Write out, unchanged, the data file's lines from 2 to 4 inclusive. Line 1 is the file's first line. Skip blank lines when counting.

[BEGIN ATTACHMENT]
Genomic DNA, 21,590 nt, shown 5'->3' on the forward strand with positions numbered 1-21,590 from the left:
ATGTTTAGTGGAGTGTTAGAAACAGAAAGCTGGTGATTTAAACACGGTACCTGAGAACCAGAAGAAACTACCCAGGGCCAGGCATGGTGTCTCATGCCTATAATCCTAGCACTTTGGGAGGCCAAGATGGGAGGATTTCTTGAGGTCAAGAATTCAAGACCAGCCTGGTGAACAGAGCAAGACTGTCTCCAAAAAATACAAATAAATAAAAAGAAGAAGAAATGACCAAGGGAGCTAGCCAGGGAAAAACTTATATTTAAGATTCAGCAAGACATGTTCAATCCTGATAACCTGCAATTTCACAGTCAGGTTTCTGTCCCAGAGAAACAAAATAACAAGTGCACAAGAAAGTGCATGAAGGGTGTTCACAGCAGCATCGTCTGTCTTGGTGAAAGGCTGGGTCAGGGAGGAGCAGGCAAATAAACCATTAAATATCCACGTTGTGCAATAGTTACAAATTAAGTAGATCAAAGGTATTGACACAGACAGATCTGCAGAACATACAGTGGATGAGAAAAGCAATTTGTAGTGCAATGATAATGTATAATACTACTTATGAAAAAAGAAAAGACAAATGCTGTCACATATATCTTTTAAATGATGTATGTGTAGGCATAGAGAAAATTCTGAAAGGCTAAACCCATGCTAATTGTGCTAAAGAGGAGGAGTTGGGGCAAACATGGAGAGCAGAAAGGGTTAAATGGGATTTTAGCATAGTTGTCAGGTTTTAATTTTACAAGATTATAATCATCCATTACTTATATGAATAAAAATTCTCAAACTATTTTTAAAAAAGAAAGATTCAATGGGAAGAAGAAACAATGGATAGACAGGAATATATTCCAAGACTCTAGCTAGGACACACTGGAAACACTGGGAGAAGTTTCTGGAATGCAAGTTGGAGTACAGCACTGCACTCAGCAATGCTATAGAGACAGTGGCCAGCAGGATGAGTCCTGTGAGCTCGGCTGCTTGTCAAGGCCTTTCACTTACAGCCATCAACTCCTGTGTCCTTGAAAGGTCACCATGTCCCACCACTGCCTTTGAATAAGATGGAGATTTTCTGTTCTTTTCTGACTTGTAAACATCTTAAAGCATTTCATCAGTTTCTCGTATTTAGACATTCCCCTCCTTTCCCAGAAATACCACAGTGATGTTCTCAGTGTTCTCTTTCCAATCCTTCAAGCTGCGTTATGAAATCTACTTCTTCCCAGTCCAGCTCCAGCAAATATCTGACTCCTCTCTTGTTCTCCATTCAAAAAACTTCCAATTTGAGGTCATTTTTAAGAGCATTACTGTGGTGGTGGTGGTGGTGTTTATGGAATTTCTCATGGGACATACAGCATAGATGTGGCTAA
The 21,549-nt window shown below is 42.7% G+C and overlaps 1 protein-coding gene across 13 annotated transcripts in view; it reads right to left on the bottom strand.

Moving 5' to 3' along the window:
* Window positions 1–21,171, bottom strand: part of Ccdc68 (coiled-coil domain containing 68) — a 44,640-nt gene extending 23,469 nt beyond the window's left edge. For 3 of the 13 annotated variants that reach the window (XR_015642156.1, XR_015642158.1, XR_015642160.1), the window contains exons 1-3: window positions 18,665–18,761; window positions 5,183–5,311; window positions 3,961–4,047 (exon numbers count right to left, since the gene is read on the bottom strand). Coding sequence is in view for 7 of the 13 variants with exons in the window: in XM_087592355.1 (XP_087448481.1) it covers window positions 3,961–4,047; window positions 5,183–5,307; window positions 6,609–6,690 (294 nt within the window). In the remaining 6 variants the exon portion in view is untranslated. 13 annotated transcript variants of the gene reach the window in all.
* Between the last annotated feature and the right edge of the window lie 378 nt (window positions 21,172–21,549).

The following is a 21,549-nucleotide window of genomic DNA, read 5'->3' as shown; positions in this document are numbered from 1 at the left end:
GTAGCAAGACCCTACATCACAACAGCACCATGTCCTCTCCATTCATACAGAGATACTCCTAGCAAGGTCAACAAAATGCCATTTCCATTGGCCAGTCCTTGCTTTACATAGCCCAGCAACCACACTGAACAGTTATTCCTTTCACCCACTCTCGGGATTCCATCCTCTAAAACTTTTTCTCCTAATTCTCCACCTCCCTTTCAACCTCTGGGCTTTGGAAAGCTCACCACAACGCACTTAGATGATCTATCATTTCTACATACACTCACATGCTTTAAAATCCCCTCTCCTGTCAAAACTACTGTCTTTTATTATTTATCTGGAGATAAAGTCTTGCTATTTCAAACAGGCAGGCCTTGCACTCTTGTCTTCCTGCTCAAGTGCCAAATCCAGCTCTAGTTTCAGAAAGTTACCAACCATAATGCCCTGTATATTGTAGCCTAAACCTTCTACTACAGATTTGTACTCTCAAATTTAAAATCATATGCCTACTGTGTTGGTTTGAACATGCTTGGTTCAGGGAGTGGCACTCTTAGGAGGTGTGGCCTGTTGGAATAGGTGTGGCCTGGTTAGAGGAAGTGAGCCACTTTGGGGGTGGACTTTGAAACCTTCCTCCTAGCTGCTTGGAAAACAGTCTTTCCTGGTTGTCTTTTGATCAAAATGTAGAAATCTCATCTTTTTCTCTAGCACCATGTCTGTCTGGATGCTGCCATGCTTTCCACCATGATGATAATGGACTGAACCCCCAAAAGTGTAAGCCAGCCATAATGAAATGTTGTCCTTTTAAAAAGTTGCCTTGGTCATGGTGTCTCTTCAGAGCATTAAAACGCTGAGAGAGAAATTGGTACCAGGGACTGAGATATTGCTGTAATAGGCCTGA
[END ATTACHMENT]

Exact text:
ATGTTTAGTGGAGTGTTAGAAACAGAAAGCTGGTGATTTAAACACGGTACCTGAGAACCAGAAGAAACTACCCAGGGCCAGGCATGGTGTCTCATGCCTATAATCCTAGCACTTTGGGAGGCCAAGATGGGAGGATTTCTTGAGGTCAAGAATTCAAGACCAGCCTGGTGAACAGAGCAAGACTGTCTCCAAAAAATACAAATAAATAAAAAGAAGAAGAAATGACCAAGGGAGCTAGCCAGGGAAAAACTTATATTTAAGATTCAGCAAGACATGTTCAATCCTGATAACCTGCAATTTCACAGTCAGGTTTCTGTCCCAGAGAAACAAAATAACAAGTGCACAAGAAAGTGCATGAAGGGTGTTCACAGCAGCATCGTCTGTCTTGGTGAAAGGCTGGGTCAGGGAGGAGCAGGCAAATAAACCATTAAATATCCACGTTGTGCAATAGTTACAAATTAAGTAGATCAAAGGTATTGACACAGACAGATCTGCAGAACATACAGTGGATGAGAAAAGCAATTTGTAGTGCAATGATAATGTATAATACTACTTATGAAAAAAGAAAAGACAAATGCTGTCACATATATCTTTTAAATGATGTATGTGTAGGCATAGAGAAAATTCTGAAAGGCTAAACCCATGCTAATTGTGCTAAAGAGGAGGAGTTGGGGCAAACATGGAGAGCAGAAAGGGTTAAATGGGATTTTAGCATAGTTGTCAGGTTTTAATTTTACAAGATTATAATCATCCATTACTTATATGAATAAAAATTCTCAAACTATTTTTAAAAAAGAAAGATTCAATGGGAAGAAGAAACAATGGATAGACAGGAATATATTCCAAGACTCTAGCTAGGACACACTGGAAACACTGGGAGAAGTTTCTGGAATGCAAGTTGGAGTACAGCACTGCACTCAGCAATGCTATAGAGACAGTGGCCAGCAGGATGAGTCCTGTGAGCTCGGCTGCTTGTCAAGGCCTTTCACTTACAGCCATCAACTCCTGTGTCCTTGAAAGGTCACCATGTCCCACCACTGCCTTTGAATAAGATGGAGATTTTCTGTTCTTTTCTGACTTGTAAACATCTTAAAGCATTTCATCAGTTTCTCGTATTTAGACATTCCCCTCCTTTCCCAGAAATACCACAGTGATGTTCTCAGTGTTCTCTTTCCAATCCTTCAAGCTGCGTTATGAAATCTACTTCTTCCCAGTCCAGCTCCAGCAAATATCTGACTCCTCTCTTGTTCTCCATTCAAAAAACTTCCAATTTGAGGTCATTTTTAAGAGCATTACTGTGGTGGTGGTGGTGGTGTTTATGGAATTTCTCATGGGACATACAGCATAGATGTGGCTAA
The 21,549-nt window shown below is 42.7% G+C and overlaps 1 protein-coding gene across 13 annotated transcripts in view; it reads right to left on the bottom strand.

Moving 5' to 3' along the window: